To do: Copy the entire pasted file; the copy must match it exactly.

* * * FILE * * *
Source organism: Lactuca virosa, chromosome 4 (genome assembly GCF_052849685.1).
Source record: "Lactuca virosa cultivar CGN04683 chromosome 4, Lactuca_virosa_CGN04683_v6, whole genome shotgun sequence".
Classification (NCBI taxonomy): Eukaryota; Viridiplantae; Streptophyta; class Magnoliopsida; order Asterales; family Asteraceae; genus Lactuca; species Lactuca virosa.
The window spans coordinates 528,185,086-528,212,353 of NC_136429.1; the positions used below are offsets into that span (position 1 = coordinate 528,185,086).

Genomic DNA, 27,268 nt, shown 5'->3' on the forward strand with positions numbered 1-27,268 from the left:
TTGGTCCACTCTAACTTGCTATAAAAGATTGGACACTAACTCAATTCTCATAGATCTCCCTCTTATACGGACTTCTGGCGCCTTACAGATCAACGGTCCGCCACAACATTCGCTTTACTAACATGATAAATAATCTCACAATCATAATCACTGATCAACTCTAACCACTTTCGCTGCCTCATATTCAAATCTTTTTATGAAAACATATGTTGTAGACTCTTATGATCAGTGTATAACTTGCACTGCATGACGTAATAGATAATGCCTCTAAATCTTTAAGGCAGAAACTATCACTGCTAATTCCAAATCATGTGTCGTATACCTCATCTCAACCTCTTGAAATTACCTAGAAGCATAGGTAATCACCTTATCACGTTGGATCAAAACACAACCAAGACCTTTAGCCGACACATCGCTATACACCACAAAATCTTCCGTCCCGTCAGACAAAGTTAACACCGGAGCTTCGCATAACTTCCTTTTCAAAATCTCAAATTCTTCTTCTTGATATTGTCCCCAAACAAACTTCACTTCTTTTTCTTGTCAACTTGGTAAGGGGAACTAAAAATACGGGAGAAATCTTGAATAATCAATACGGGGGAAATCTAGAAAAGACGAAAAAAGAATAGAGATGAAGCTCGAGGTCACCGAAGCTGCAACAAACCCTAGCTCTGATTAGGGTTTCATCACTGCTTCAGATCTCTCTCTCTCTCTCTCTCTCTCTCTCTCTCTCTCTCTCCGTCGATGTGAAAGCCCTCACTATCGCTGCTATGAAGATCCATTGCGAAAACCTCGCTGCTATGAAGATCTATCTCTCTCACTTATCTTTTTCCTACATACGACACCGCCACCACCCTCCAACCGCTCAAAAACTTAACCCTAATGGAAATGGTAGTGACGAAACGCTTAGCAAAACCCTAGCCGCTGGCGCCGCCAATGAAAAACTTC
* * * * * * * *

Source organism: Lactuca virosa, chromosome 4 (genome assembly GCF_052849685.1).
Source record: "Lactuca virosa cultivar CGN04683 chromosome 4, Lactuca_virosa_CGN04683_v6, whole genome shotgun sequence".
Classification (NCBI taxonomy): Eukaryota; Viridiplantae; Streptophyta; class Magnoliopsida; order Asterales; family Asteraceae; genus Lactuca; species Lactuca virosa.
The window spans coordinates 528,185,086-528,212,353 of NC_136429.1; the positions used below are offsets into that span (position 1 = coordinate 528,185,086).

Genomic DNA, 27,268 nt, shown 5'->3' on the forward strand with positions numbered 1-27,268 from the left:
TTGGTCCACTCTAACTTGCTATAAAAGATTGGACACTAACTCAATTCTCATAGATCTCCCTCTTATACGGACTTCTGGCGCCTTACAGATCAACGGTCCGCCACAACATTCGCTTTACTAACATGATAAATAATCTCACAATCATAATCACTGATCAACTCTAACCACTTTCGCTGCCTCATATTCAAATCTTTTTATGAAAACATATGTTGTAGACTCTTATGATCAGTGTATAACTTGCACTGCATGACGTAATAGATAATGCCTCTAAATCTTTAAGGCAGAAACTATCACTGCTAATTCCAAATCATGTGTCGTATACCTCATCTCAACCTCTTGAAATTACCTAGAAGCATAGGTAATCACCTTATCACGTTGGATCAAAACACAACCAAGACCTTTAGCCGACACATCGCTATACACCACAAAATCTTCCGTCCCGTCAGACAAAGTTAACACCGGAGCTTCGCATAACTTCCTTTTCAAAATCTCAAATTCTTCTTCTTGATATTGTCCCCAAACAAACTTCACTTCTTTTTCTTGTCAACTTGGTAAGGGGAACTAAAAATACGGGAGAAATCTTGAATAATCAATACGGGGGAAATCTAGAAAAGACGAAAAAAGAATAGAGATGAAGCTCGAGGTCACCGAAGCTGCAACAAACCCTAGCTCTGATTAGGGTTTCATCACTGCTTCAGATCTCTCTCTCTCTCTCTCTCTCTCTCTCTCTCTCTCTCTCCGTCGATGTGAAAGCCCTCACTATCGCTGCTATGAAGATCCATTGCGAAAACCTCGCTGCTATGAAGATCTATCTCTCTCACTTATCTTTTTCCTACATACGACACCGCCACCACCCTCCAACCGCTCAAAAACTTAACCCTAATGGAAATGGTAGTGACGAAACGCTTAGCAAAACCCTAGCCGCTGGCGCCGCCAATGAAAAACTTC